Midland tornado damage could reach $15M
Environment Canada confirms destruction wrought by a twister
Damage from a tornado that ripped through Midland, Ont., could be as high as $15 million, according to insurance experts.
The Insurance Bureau of Canada has set up a counter at the Red Cross shelter in Midland for people who need advice about damage and insurance.
Residents have been sifting through the rubble after a tornado tore through the area Wednesday evening, damaging homes and devastating a local trailer park.
The twister knocked down power lines and tore through the 323-unit Smith's Camp trailer park, inflicting widespread damage but only minor injuries. About 50 residences were ruined, displacing 50 families.
High winds knocked down trees, ripped the roof off a Honda dealership and damaged several local stores, including the local Water Depot, one resident said. About 100 structures were damaged.
Local officials said 20 people were taken to hospital with injuries, none of them critical. A provincial disaster assessment team is on scene and there were no reports of deaths.
Midland Mayor Jim Downer declared a state of emergency and said a "small army" of residents has been working to assist the people left homeless by the storm.
"What I witnessed this morning and last night ... is total devastation in Smith's mobile home park," Downer told CBC News Thursday.
"We have three or four industries that are severely hit. We have power out for about 9,000 people. It’s quite devastating."
Emergency crews blocked off several roads as teams worked to remove debris, while more than 30 crews were at work repairing downed lines and restoring power.
Ontario Community Safety Minister Rick Bartolucci was scheduled to tour the community Thursday, and Downer said assistance was pouring into Midland from surrounding areas.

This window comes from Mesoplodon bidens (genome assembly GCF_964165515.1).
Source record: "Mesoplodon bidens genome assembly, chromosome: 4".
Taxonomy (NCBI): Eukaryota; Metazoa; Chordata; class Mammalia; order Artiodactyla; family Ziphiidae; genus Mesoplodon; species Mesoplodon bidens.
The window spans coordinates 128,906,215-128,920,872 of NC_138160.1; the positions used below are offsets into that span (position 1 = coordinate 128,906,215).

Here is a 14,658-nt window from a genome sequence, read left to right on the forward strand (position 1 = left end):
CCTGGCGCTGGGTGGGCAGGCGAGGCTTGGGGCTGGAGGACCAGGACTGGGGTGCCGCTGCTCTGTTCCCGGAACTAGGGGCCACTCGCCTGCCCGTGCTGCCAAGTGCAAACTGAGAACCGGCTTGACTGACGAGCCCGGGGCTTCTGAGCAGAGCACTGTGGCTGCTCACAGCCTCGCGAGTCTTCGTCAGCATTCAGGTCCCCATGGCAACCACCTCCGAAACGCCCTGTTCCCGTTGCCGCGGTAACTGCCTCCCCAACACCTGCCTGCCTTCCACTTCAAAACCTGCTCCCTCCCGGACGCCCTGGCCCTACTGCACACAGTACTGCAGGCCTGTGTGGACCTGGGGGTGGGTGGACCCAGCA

"I have terrific support from all of my neighbouring municipalities, support beyond belief," the mayor said.
Environment Canada confirmed Thursday that a tornado hit the central Ontario community Wednesday evening, citing eyewitness accounts and photos of the damage.
The exact timing and intensity of the tornado are not yet known. A team is being sent to assess the damage, and a final report will be issued at a later date, Environment Canada said in a statement.
Trailer park devastated
Ian Ferguson has a trailer at Smith's trailer park, which was hit hard by the storm.
"The trailer I live in is right in the centre of where everything got smashed up," he said.
Ferguson hid in the bathroom as the roaring wind ripped through the trailer park and campground. When the wind subsided, he looked out toward his neighbour's trailer. He said he opened the door and saw nothing but sticks and the sky.
"Where there was a room, there was nothing but rubble," he said. Several trailers had been hurled into the air, landing upside down, or on top of vehicles.
He said one neighbour had a broken leg and another woman was inside a trailer that had tipped in the storm.
"She was walking around, she had a cut on her face, so I got her to come over and sit down," he said.
Downer said Thursday that at least 70 mobile homes in the campground had been damaged beyond repair.
Across town, Tracy Stephenson arrived home from work after the storm hit to find trees blocking her laneway.
"When I got down there, there was trees down on several of the houses on my street and power lines down," she said. "Luckily in our area, no one was hurt."
Downer said the community actually practised for just such a scenario, holding monthly emergency management meetings and an annual exercise simulating a disaster.
"It's paid off, believe me," the mayor said. "We were prepared for this . … There is always glitches, but it certainly has helped us in our endeavours here today."
Midland is about 80 kilometres southwest of Huntsville, Ont., where the leaders of the G8 nations are meeting Friday and Saturday, before the G20 meeting in Toronto.
With files from CBC's Dave Seglins and The Canadian Press